Wednesday, January 30, 2013

Midweek reminder: You've traveled this far on the back of every mistake

I had the ridiculous notion, once upon a youthful time, that I could (and should) live a life without regret. Lo,* these many mistakes later, I have thankfully disabused myself of that idea. And though I'm not a fan of the 3 a.m. wide-awake-and-pondering-the-past moments, they are useful from both a learning perspective as well as a gratitude perspective. For me, this poem has just the right amount of grit for 3 a.m., and just enough hope for when the sun comes up.

Regret nothing. Not the cruel novels you read
to the end just to find out who killed the cook.
Not the insipid movies that made you cry in the dark,
in spite of your intelligence, your sophistication.
Not the lover you left quivering in a hotel parking lot,
the one you beat to the punchline, the door, or the one
who left you in your red dress and shoes, the ones
that crimped your toes, don’t regret those.
Not the nights you called god names and cursed
your mother, sunk like a dog in the livingroom couch,
chewing your nails and crushed by loneliness.
You were meant to inhale those smoky nights
over a bottle of flat beer, to sweep stuck onion rings
across the dirty restaurant floor, to wear the frayed
coat with its loose buttons, its pockets full of struck matches.
You’ve walked those streets a thousand times and still
you end up here. Regret none of it, not one
of the wasted days you wanted to know nothing,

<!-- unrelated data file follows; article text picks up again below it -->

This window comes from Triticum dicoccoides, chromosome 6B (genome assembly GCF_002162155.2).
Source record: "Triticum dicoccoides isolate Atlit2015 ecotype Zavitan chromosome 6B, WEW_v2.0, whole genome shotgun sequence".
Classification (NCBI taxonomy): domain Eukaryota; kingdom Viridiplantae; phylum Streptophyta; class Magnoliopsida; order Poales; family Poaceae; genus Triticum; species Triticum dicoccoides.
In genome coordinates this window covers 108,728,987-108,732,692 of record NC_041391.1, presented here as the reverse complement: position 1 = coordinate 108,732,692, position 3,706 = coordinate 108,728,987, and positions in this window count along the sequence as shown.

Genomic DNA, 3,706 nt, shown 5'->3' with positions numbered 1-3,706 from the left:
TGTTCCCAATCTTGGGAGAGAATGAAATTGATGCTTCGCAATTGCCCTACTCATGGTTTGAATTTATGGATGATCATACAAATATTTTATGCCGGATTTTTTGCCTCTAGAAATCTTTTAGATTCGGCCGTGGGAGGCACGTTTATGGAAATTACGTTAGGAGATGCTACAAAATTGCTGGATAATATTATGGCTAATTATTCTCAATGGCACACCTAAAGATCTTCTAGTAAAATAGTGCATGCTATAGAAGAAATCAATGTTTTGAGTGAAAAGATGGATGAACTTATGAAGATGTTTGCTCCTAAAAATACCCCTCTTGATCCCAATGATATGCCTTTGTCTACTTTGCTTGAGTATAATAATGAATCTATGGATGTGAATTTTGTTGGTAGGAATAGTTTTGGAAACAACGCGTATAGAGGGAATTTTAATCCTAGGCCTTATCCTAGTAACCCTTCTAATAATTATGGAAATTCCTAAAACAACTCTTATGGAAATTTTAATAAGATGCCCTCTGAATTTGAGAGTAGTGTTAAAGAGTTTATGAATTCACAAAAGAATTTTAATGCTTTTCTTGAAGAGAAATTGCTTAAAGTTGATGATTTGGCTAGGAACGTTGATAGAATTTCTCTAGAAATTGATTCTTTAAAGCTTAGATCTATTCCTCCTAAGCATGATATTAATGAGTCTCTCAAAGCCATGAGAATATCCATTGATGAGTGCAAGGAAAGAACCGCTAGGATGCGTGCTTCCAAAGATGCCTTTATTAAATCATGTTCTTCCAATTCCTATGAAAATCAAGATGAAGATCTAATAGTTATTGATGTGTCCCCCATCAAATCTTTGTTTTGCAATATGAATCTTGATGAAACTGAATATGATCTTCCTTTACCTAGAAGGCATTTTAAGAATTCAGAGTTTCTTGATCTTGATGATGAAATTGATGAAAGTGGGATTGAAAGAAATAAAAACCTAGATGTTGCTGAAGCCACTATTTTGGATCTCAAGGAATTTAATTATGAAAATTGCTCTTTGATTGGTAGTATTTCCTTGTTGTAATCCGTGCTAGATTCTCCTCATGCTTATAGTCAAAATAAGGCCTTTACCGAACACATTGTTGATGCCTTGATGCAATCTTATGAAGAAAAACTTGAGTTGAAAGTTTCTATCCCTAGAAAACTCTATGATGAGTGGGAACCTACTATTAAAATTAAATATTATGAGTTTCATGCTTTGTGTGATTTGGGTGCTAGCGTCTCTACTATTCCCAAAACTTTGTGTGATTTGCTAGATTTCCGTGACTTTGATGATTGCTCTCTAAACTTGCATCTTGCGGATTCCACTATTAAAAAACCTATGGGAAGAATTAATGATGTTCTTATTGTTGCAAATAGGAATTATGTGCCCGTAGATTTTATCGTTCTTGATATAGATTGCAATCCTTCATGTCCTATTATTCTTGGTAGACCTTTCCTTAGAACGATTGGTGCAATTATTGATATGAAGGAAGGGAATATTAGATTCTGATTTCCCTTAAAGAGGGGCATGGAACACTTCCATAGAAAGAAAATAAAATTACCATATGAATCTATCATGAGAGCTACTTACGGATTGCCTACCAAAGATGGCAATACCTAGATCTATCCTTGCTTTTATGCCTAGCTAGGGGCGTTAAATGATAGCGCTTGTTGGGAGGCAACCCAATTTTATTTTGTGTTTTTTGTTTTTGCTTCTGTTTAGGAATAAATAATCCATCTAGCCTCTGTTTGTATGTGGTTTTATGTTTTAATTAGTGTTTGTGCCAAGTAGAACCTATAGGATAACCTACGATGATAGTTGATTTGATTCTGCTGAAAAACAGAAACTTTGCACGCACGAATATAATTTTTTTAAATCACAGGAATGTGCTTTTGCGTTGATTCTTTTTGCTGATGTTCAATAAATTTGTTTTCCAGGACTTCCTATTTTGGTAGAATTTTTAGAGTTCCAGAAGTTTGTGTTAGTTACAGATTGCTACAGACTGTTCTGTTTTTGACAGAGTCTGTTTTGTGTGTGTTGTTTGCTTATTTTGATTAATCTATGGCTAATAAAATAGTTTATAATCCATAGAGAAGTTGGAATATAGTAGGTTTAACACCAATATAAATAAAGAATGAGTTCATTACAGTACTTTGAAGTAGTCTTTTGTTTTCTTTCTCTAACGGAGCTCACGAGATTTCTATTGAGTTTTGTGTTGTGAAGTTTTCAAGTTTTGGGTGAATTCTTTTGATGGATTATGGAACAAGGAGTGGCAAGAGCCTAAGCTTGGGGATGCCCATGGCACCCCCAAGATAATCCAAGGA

when the lights from the carnival rides
were the only stars you believed in, loving them
for their uselessness, not wanting to be saved.
You’ve traveled this far on the back of every mistake,
ridden in dark-eyed and morose but calm as a house
after the TV set has been pitched out the upstairs
window. Harmless as a broken ax. Emptied
of expectation. Relax. Don’t bother remembering any of it.
Let’s stop here, under the lit sign
on the corner, and watch all the people walk by.
-Dorianne Laux

If you'd like to listen to the poem, go here.

*Lo does not get used enough in common language, in my opinion. I am a fan of lo.


  1. Replies
    1. Glad you liked. Couldn't get some of those lines out of my brain, had to share.

  2. Oh my gawwwwd.

    Actually, LO, oh my gawwwwd. I love this poem. Thank you. And thank you for the use of "lo." It is lovely.

    1. Thanks, Chel. This poem really speaks to me, glad it resonated with you too.


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